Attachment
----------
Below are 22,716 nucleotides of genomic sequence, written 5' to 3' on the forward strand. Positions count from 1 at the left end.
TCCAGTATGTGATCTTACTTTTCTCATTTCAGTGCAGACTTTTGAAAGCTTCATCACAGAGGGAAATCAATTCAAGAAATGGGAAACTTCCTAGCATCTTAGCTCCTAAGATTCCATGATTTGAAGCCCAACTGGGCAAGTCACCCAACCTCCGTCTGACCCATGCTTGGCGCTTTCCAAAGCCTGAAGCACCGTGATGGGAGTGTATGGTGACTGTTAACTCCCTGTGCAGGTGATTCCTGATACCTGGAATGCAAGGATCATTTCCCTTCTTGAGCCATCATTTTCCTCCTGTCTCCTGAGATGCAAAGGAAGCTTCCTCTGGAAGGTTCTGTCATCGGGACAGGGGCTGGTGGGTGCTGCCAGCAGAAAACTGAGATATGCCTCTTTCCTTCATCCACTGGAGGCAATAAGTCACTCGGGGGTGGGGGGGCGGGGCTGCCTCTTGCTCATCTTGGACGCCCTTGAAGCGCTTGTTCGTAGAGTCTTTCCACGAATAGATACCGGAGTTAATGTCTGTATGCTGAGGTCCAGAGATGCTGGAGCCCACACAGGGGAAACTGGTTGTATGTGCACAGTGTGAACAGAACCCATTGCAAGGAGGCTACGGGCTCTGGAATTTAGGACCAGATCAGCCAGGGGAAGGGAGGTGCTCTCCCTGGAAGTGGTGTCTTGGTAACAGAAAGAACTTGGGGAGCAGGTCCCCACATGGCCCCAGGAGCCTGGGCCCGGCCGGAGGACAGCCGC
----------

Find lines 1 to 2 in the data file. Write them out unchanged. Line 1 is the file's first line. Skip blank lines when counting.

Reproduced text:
Below are 22,716 nucleotides of genomic sequence, written 5' to 3' on the forward strand. Positions count from 1 at the left end.
TCCAGTATGTGATCTTACTTTTCTCATTTCAGTGCAGACTTTTGAAAGCTTCATCACAGAGGGAAATCAATTCAAGAAATGGGAAACTTCCTAGCATCTTAGCTCCTAAGATTCCATGATTTGAAGCCCAACTGGGCAAGTCACCCAACCTCCGTCTGACCCATGCTTGGCGCTTTCCAAAGCCTGAAGCACCGTGATGGGAGTGTATGGTGACTGTTAACTCCCTGTGCAGGTGATTCCTGATACCTGGAATGCAAGGATCATTTCCCTTCTTGAGCCATCATTTTCCTCCTGTCTCCTGAGATGCAAAGGAAGCTTCCTCTGGAAGGTTCTGTCATCGGGACAGGGGCTGGTGGGTGCTGCCAGCAGAAAACTGAGATATGCCTCTTTCCTTCATCCACTGGAGGCAATAAGTCACTCGGGGGTGGGGGGGCGGGGCTGCCTCTTGCTCATCTTGGACGCCCTTGAAGCGCTTGTTCGTAGAGTCTTTCCACGAATAGATACCGGAGTTAATGTCTGTATGCTGAGGTCCAGAGATGCTGGAGCCCACACAGGGGAAACTGGTTGTATGTGCACAGTGTGAACAGAACCCATTGCAAGGAGGCTACGGGCTCTGGAATTTAGGACCAGATCAGCCAGGGGAAGGGAGGTGCTCTCCCTGGAAGTGGTGTCTTGGTAACAGAAAGAACTTGGGGAGCAGGTCCCCACATGGCCCCAGGAGCCTGGGCCCGGCCGGAGGACAGCCGC